“I’ve never made a record being so unprepared before,” Carwyn boggles. “I didn’t have any songs so I had to write them there and then.” It’s a record about identity in some ways, he says – he’s someone whose Welsh language but upbringing on the English borders has always made him feel he slips and slides between places. It’s also about how people from very different places achieve an easy musical communion. “When I went over, I gave the musicians only rough shapes, and we played – and somehow it worked.” And work gorgeously it does, on a record full of life, spontaneity and the spirit of its title writ large.
Joia! means “enjoy” in Welsh, but it’s also an old-fashioned slang word in Portuguese meaning “groovy”. On Joia!, every song is different, which is fitting: Carwyn doesn’t like to repeat himself. “I never liked albums all set in one mood,” he explains. “I like Beastie Boys’ records which are trying lots of different things, or albums like [The Beatles’] Revolver, where you have a Stax rip-off, a waltz, then something with tapes going backwards that’s totally new.” The initial recording for Joia! was made in Rio de Janeiro with the Brazilian band, and it was finished off in Sain studios in Caernarfon. Backing vocals come from Nina Miranda and from Elan Rhys and Marged Rhys, from the groups Plu and Bendith, with added harp from Georgia Ruth, flugel horn from Gwion Llewelyn with added production by Aled Wyn Hughes. Recording was bookended by sessions in London, with production from Shawn Lee (Saint Etienne, Kelis, Zero 7), who also adds drums and percussion.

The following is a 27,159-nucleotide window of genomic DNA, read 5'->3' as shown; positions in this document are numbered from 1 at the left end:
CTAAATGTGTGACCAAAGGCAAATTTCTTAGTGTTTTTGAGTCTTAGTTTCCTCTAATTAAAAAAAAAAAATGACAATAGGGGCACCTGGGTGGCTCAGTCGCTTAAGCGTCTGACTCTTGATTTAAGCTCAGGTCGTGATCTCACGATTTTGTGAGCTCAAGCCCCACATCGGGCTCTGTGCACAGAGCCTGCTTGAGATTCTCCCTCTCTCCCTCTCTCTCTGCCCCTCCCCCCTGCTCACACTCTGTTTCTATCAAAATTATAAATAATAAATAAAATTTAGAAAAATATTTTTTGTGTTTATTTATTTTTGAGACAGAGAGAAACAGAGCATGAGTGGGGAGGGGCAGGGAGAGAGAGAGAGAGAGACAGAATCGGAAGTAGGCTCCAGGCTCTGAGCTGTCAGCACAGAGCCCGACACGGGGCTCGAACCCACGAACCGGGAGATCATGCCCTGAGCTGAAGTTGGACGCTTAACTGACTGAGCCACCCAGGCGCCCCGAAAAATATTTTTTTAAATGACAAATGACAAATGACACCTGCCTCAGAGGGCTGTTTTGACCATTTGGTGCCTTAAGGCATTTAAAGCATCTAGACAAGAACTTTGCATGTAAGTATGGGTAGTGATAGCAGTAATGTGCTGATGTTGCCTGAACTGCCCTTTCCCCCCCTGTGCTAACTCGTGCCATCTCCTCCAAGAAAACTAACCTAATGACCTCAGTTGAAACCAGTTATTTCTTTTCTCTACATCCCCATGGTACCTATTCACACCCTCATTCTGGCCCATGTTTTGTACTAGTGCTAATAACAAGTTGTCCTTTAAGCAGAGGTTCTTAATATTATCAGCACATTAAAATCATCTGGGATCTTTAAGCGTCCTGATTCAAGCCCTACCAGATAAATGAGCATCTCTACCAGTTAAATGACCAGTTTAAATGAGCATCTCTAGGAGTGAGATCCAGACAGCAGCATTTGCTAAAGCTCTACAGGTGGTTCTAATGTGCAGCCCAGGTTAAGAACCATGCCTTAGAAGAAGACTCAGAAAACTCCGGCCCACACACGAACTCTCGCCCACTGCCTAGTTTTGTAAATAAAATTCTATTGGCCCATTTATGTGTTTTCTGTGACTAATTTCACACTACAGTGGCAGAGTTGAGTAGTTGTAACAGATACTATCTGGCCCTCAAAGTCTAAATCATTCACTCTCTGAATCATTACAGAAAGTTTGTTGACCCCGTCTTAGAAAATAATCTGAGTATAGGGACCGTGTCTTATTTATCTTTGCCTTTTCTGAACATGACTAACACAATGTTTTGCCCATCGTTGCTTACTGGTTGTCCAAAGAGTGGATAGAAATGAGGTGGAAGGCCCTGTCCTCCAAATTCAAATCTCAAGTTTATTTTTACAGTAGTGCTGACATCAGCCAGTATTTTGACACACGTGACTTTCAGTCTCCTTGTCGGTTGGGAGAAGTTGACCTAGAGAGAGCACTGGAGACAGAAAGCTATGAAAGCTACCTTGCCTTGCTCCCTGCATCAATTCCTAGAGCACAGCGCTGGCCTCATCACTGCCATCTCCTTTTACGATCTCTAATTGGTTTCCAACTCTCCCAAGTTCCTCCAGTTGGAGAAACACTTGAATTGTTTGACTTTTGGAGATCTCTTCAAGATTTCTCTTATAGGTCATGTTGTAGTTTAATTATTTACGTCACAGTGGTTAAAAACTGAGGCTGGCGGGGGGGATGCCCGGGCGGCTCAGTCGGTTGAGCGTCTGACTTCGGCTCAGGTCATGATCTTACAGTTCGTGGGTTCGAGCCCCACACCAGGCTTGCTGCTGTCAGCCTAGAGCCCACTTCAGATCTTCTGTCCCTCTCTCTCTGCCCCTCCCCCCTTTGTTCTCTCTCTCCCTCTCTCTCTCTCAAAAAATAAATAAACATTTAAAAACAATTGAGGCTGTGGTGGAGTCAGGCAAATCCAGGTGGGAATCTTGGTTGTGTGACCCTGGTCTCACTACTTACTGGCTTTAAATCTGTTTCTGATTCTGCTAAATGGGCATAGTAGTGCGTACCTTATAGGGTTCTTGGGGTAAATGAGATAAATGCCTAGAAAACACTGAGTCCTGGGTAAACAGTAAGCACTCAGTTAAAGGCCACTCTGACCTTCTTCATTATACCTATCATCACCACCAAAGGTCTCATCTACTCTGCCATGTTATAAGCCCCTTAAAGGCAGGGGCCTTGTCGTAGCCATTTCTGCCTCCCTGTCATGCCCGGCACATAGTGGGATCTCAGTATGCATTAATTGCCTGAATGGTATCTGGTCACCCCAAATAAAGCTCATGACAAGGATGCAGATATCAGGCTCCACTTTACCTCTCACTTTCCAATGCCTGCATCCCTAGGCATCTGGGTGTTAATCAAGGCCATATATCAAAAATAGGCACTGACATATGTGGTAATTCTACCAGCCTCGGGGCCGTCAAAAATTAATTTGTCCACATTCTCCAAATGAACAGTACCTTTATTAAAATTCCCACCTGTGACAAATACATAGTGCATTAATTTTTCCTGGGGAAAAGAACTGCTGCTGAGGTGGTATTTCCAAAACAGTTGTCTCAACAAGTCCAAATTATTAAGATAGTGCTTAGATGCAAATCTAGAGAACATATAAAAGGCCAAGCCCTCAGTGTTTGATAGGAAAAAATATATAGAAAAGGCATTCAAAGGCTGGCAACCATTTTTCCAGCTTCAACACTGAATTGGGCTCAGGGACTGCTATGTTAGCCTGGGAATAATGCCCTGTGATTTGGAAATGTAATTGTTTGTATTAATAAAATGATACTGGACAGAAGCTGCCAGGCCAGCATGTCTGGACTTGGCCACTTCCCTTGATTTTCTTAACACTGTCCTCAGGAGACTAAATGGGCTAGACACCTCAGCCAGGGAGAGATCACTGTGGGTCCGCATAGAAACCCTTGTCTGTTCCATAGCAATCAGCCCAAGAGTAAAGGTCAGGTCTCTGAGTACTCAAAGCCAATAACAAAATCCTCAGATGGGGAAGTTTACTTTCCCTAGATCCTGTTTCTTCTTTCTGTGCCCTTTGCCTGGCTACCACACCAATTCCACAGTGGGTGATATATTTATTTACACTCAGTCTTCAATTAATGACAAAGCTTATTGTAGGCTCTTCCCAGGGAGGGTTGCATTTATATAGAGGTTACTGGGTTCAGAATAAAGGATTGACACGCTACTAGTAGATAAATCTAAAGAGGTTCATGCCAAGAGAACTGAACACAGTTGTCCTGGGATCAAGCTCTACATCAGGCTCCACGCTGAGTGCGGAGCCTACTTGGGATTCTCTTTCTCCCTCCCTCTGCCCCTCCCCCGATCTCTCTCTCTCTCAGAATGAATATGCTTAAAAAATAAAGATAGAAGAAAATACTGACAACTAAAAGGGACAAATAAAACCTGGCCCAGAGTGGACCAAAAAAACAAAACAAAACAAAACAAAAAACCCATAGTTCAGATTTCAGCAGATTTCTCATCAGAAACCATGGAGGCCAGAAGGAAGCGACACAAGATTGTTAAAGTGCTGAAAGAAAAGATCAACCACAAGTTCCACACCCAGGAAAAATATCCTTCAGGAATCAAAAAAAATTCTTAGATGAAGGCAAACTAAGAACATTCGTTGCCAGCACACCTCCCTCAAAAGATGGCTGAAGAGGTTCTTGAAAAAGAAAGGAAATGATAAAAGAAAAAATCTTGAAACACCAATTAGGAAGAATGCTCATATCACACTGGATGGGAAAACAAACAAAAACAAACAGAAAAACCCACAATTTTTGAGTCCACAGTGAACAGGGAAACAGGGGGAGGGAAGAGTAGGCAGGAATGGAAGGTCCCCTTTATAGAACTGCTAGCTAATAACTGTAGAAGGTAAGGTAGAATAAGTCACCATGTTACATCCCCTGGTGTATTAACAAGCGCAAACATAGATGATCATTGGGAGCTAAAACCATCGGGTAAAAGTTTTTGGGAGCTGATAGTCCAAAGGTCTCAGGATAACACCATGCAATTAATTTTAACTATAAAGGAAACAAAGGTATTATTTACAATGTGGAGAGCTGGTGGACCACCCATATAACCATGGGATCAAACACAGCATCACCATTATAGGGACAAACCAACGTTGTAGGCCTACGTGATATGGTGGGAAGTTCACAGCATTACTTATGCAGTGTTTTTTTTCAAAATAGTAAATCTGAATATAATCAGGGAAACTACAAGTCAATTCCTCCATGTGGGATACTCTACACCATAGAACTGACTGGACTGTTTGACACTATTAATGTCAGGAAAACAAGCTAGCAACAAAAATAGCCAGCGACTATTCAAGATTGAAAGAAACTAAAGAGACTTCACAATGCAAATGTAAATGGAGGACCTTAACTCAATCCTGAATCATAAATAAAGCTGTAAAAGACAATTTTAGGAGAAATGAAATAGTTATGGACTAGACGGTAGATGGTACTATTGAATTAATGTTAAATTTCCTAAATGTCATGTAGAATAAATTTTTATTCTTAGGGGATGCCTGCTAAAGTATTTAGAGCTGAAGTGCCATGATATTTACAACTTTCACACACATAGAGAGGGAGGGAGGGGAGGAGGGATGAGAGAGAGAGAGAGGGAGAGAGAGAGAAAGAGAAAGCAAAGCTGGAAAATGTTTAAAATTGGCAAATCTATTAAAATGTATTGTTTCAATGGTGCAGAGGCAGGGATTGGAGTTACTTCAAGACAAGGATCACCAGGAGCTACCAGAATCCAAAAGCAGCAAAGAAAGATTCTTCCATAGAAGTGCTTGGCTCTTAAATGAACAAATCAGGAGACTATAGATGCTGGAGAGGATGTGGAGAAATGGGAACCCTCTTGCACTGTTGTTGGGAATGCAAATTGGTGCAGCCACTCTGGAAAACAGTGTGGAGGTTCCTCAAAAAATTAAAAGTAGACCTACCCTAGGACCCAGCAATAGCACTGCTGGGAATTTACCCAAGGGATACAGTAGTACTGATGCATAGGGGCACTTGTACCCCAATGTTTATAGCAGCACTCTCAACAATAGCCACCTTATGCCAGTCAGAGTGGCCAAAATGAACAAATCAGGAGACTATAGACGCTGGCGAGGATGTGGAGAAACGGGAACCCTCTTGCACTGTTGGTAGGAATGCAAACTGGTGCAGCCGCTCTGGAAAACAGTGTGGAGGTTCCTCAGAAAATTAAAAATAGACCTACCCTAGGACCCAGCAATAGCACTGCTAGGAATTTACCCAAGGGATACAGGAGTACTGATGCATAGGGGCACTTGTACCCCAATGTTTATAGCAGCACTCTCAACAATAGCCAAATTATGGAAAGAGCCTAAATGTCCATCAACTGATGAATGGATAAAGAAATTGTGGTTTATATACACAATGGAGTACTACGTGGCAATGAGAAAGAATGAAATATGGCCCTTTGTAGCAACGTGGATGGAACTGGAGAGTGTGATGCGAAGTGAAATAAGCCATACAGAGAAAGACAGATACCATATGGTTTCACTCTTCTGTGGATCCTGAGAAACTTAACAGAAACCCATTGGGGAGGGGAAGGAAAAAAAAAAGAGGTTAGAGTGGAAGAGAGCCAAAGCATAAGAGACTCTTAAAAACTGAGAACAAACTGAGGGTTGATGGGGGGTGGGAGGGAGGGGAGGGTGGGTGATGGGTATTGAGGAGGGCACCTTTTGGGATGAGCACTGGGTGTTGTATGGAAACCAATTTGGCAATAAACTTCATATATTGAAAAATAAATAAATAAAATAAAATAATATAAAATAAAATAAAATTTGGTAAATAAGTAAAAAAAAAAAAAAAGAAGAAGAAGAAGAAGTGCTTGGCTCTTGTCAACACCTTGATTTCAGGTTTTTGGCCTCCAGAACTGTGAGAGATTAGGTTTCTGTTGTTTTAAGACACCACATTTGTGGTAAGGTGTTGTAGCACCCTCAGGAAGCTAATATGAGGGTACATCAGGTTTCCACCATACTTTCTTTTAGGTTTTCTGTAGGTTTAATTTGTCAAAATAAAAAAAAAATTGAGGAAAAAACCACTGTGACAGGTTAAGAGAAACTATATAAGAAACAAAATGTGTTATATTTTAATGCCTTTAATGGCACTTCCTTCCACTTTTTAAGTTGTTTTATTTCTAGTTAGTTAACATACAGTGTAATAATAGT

The songs worked out fine, too. Unman [Nowhere] is Carwyn’s glorious attempt to write “a Welsh Road To Nowhere in a cumbia style”, cumbia being a Colombian working-class style of music big on the borders of North Brazil. Manoel Cordeiro’s guitarist soars here. “He’s this incredibly unique dude from the rural Amazon essentially making his own brand of surf music. He’s amazing!” Tywydd Hufen Iâ [Ice Cream Weather] was inspired by a phrase Carwyn heard a woman say to her partner on a sunny morning alongside Cardiff’s River Taff, as he walked on his morning constitutional. “I hurried to get my phone to write that down.” The results are appropriately cool and delicious.